I read an article today that stopped me in my tracks.
The headline was Stress in pregnancy ‘makes child personality disorder more likely.’ What? I had to know more, so I kept reading. The article detailed a study of more than 3,600 Finnish women published in the British Journal of Psychiatry.
That study found that women who experienced severe stress during pregnancy had children who were nearly 10 times more likely to develop a personality disorder by the time they reached 30 years of age. Even moderate stress had an impact. Children of women who were exposed to moderate stress were four times as likely to develop a personality disorder as those whose mother experienced low levels of stress.
You may be wondering what that article has to do with adrenal fatigue, but to me it’s clearly relevant. It’s imperative that women begin to understand the huge, undeniable connection between stress and adrenal issues. We are learning more than ever about the impact stress has on our bodies, and a lot of that impact comes directly from an imbalance in the stress hormones produced in your adrenal glands.
Even when women know what stress can do to their mental and physical health, all too often they think there isn’t any stress in their lives. Without stress, they can’t have adrenal issues, right? Wrong. What they don’t know is that that stress lives within them and it originates in childhood, or according to that article, even before birth.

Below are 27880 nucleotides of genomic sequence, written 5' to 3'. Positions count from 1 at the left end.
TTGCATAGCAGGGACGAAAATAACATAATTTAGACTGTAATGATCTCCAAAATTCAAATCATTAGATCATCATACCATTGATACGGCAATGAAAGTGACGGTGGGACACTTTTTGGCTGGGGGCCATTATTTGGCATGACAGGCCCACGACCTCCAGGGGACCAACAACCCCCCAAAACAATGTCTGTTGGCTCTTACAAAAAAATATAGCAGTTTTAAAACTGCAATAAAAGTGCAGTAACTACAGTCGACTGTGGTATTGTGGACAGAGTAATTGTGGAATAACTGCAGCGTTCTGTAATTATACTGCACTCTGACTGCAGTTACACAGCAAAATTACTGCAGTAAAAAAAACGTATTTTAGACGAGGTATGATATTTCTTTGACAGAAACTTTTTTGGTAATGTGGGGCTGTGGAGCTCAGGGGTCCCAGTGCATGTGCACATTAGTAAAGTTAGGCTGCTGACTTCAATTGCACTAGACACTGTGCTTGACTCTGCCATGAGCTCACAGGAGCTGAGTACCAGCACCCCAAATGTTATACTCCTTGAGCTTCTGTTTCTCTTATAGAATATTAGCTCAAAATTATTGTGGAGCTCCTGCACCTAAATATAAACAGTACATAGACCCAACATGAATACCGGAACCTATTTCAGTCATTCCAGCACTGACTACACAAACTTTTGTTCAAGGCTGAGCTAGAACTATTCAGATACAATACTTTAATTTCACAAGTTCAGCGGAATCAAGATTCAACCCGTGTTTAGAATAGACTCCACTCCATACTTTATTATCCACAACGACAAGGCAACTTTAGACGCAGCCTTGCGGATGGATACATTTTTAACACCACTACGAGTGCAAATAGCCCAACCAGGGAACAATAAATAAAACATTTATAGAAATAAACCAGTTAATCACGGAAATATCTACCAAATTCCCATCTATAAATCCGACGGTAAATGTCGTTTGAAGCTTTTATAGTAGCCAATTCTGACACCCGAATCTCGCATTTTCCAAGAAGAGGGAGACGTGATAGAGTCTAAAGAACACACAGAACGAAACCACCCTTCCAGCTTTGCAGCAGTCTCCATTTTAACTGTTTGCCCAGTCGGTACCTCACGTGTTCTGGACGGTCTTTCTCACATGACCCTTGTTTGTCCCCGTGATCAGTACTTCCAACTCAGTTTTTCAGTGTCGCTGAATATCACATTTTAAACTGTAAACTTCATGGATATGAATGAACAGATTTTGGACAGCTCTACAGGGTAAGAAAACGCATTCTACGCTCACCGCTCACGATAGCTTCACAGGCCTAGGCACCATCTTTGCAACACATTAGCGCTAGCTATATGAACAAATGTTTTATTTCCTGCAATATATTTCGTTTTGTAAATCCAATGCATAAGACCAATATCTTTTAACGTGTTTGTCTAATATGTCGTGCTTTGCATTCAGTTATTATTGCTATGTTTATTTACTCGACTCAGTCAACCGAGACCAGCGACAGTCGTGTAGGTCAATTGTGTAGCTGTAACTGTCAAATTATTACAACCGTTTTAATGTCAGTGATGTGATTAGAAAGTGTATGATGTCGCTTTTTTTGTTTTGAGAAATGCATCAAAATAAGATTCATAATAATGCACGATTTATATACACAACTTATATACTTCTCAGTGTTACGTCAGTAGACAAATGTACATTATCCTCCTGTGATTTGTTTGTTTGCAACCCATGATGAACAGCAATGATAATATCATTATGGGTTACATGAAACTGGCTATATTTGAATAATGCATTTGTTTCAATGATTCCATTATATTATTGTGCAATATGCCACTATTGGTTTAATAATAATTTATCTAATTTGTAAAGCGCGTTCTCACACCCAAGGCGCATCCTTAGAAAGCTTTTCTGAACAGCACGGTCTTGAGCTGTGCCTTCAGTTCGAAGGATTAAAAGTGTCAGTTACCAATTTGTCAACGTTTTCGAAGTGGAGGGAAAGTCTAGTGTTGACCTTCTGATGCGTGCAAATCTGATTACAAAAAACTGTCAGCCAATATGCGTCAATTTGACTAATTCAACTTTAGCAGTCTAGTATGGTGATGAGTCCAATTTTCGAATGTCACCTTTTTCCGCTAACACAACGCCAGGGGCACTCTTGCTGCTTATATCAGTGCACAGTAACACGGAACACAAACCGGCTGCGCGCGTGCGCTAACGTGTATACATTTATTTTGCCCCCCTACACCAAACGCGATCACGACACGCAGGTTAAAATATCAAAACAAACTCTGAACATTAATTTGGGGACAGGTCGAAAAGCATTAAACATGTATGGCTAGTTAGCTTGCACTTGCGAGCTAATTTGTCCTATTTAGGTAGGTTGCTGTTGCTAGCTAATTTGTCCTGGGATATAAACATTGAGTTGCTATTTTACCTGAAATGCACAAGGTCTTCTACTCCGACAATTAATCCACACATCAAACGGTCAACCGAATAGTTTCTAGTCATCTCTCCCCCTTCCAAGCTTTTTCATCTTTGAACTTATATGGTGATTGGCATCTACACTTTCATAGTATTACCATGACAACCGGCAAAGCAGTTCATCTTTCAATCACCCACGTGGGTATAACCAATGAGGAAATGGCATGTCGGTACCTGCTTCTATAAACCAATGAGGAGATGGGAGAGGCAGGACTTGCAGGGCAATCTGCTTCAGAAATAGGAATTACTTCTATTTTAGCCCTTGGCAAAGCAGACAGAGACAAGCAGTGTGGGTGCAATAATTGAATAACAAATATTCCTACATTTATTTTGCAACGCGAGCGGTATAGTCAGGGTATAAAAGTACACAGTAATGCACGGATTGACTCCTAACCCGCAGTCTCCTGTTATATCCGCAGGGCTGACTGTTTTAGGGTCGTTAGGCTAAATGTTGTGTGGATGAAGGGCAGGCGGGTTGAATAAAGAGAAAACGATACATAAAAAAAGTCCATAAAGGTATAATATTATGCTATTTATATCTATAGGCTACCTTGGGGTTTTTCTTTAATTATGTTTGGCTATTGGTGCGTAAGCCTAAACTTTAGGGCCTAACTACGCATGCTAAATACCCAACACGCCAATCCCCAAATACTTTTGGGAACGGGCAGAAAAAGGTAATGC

That’s why when a woman comes to see me, I always ask a lot of questions. And that’s when I often discover how thinly stretched these women are – and have been for years.
Women on the Edge
Emotional symptoms can be incredibly confusing for women, especially if they feel like they are handling any stress in their lives well. These women often tell me that they find themselves feeling like life is simply too much to handle, but they can’t explain why. They are constantly on edge, ready to lose it on anyone who even looks at them the wrong way.
Have you found yourself feeling this way? Does a car cutting you off in traffic ruin your entire day? Do you feel like you might just “snap” at any moment? Have you found yourself flying off the handle at the tiniest issue, even with your loved ones? Or maybe you just can’t focus on the task in front of you, no matter how important the deadline is.
All of these symptoms – and so many more – can be a sign of stress induced adrenal imbalance. When you find yourself in this place, it can create even more stress as you feel guilt or shame for reacting in inappropriate ways. And more stress places more strain on your adrenal glands, causing more mood swings, and more guilt and shame. It can become an endless loop.